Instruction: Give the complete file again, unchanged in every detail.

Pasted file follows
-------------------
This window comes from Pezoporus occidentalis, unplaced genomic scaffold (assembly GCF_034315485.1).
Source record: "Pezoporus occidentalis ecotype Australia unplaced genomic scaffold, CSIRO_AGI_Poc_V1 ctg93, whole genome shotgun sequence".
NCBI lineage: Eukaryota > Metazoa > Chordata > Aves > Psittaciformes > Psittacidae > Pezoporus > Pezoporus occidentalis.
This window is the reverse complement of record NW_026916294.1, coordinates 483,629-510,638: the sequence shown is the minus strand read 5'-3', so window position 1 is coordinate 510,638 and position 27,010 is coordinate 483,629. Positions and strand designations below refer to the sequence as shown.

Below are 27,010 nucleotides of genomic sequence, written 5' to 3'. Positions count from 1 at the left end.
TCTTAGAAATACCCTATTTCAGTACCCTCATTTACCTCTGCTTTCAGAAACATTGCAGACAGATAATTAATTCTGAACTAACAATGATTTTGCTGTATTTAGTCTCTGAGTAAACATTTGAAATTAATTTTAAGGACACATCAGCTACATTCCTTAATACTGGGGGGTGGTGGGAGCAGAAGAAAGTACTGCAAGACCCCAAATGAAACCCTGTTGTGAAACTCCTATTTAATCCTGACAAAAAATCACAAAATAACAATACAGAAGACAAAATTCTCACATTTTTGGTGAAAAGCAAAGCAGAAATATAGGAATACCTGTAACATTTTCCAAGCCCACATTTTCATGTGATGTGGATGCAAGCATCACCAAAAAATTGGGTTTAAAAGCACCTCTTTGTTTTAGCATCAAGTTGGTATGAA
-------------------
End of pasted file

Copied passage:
This window comes from Pezoporus occidentalis, unplaced genomic scaffold (assembly GCF_034315485.1).
Source record: "Pezoporus occidentalis ecotype Australia unplaced genomic scaffold, CSIRO_AGI_Poc_V1 ctg93, whole genome shotgun sequence".
NCBI lineage: Eukaryota > Metazoa > Chordata > Aves > Psittaciformes > Psittacidae > Pezoporus > Pezoporus occidentalis.
This window is the reverse complement of record NW_026916294.1, coordinates 483,629-510,638: the sequence shown is the minus strand read 5'-3', so window position 1 is coordinate 510,638 and position 27,010 is coordinate 483,629. Positions and strand designations below refer to the sequence as shown.

Below are 27,010 nucleotides of genomic sequence, written 5' to 3'. Positions count from 1 at the left end.
TCTTAGAAATACCCTATTTCAGTACCCTCATTTACCTCTGCTTTCAGAAACATTGCAGACAGATAATTAATTCTGAACTAACAATGATTTTGCTGTATTTAGTCTCTGAGTAAACATTTGAAATTAATTTTAAGGACACATCAGCTACATTCCTTAATACTGGGGGGTGGTGGGAGCAGAAGAAAGTACTGCAAGACCCCAAATGAAACCCTGTTGTGAAACTCCTATTTAATCCTGACAAAAAATCACAAAATAACAATACAGAAGACAAAATTCTCACATTTTTGGTGAAAAGCAAAGCAGAAATATAGGAATACCTGTAACATTTTCCAAGCCCACATTTTCATGTGATGTGGATGCAAGCATCACCAAAAAATTGGGTTTAAAAGCACCTCTTTGTTTTAGCATCAAGTTGGTATGAA